Blue toning or cyanotype?

Discussion in 'B&W: Film, Paper, Chemistry' started by Bryce Parker, Jan 2, 2008.

  1. Bryce Parker

    Bryce Parker Member

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    I'm thinking of (maybe) blue toning a series of B+W prints in order to make them look like cyanotypes. Here's the deal.
    I've spent the last 6 months or so working for an aging manufacturing company and been taking pictures of the place. Also, the management was gracious enough to let me peruse the company's early photographic records, dating from 1893 to maybe 1925. These images were all printed as cyanotypes, presumably because blueprinting materials were on hand for copying technical drawings at the time.
    So to keep the new images sort of in line with the old, I'm considering using blue toning in place of true cyanotypes. I've ruled out proper cyanotypes as I don't have the tools and experience to do it and limited time (and funds).
    So is there a particular method I'd get the most "cyanotype like" results from? The short handful of prints I have blue toned in the past have ended up with nearly black shadow areas, unlike a cyanotype. Otherwise the results are similar enough that I'd accept them visually.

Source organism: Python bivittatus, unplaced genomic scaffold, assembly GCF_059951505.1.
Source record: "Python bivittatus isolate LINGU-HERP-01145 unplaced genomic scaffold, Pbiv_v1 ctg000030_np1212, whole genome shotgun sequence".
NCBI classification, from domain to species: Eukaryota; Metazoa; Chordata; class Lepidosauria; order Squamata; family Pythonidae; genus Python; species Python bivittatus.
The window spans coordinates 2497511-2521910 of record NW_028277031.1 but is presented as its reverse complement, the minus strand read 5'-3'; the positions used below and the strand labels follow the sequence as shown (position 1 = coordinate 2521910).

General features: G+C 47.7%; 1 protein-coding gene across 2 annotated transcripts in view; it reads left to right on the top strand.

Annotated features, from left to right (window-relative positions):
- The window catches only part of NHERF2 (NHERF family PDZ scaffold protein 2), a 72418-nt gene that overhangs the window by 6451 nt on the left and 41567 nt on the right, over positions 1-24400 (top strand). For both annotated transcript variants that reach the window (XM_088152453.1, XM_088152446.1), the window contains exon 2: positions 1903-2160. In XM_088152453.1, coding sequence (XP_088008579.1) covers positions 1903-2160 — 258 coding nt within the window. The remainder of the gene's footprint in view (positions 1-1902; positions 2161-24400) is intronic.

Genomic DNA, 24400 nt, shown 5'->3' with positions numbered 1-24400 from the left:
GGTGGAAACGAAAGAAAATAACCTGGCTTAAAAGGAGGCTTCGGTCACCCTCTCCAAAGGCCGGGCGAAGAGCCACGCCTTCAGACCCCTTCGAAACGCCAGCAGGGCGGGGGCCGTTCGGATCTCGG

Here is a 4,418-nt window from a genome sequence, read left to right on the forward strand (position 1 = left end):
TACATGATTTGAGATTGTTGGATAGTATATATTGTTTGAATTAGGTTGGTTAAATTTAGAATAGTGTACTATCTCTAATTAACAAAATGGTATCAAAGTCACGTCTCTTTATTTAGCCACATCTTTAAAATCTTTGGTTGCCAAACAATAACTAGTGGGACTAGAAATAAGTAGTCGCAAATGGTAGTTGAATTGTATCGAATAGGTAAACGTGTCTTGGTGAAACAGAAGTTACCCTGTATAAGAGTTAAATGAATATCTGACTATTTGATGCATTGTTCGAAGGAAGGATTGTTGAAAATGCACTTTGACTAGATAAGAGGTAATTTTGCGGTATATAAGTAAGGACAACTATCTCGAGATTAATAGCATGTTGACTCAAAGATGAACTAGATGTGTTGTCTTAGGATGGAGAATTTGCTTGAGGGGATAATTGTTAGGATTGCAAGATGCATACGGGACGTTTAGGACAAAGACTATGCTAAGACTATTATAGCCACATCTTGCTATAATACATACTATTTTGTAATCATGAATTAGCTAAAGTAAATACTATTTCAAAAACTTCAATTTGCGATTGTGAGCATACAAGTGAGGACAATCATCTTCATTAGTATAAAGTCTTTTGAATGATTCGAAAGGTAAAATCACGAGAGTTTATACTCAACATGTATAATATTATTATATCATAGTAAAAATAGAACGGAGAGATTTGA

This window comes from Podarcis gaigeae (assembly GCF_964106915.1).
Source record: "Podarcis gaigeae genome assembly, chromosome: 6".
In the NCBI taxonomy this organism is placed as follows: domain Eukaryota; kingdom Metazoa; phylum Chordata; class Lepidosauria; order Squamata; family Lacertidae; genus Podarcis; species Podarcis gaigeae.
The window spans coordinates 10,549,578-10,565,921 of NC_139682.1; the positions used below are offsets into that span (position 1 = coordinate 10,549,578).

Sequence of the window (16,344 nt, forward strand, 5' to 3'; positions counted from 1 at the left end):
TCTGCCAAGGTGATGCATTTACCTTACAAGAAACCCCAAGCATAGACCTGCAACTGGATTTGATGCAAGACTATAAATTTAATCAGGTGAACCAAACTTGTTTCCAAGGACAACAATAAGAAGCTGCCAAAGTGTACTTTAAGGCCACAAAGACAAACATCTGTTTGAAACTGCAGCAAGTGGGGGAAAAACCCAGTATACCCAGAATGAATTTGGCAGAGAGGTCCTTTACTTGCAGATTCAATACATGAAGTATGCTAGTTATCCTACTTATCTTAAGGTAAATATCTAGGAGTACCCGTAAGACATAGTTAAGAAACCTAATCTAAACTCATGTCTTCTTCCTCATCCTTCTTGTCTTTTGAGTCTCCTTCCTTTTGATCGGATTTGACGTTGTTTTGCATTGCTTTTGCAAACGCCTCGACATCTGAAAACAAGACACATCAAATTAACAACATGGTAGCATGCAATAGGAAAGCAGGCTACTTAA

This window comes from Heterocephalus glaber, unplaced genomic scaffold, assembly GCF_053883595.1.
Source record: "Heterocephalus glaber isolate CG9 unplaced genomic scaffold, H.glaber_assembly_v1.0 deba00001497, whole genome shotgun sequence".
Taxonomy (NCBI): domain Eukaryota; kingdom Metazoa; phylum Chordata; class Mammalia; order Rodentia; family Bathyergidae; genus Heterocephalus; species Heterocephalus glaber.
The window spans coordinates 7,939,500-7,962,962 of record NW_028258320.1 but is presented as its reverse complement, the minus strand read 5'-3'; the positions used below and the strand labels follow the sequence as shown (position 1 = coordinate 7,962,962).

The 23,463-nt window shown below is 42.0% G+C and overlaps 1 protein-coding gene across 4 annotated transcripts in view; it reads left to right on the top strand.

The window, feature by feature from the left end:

What do you all think?
     
  2. David William White

    David William White Member

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    reconsider...

    Toning prints will work...but won't be cheaper than true cyanotypes. Nothing is cheaper than cyanotypes, actually.

    What did you shoot with?
     
  3. Bryce Parker

    Bryce Parker Member

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    Oh, yeah... the formats. I shot the series on 35mm and medium format (6x4.5 and 6x9).
    Cyanotypes are expensive and impractical for me because I have small negatives, no large format film to enlarge them onto, no lightbox, and no sunshine (Western Washington). Also no experience with alt processes to speak of.
    I've tried making full sized negatives with the printer (I know, this is the wrong forum) but got unacceptable results and gave the idea up.
     
  4. DarkroomExperimente

    DarkroomExperimente Member

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    toning B&W negatives blue then printing onto RA-4...now that's fun!
     
  5. David William White

    David William White Member

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    re-reconsider...

    Photographers used to make their contact sheets as cyanotypes, just for proofing. Easy and fast to do a whole roll on one sheet in one shot, just like regular contact sheets, but..um..cheaper. Bulk operation.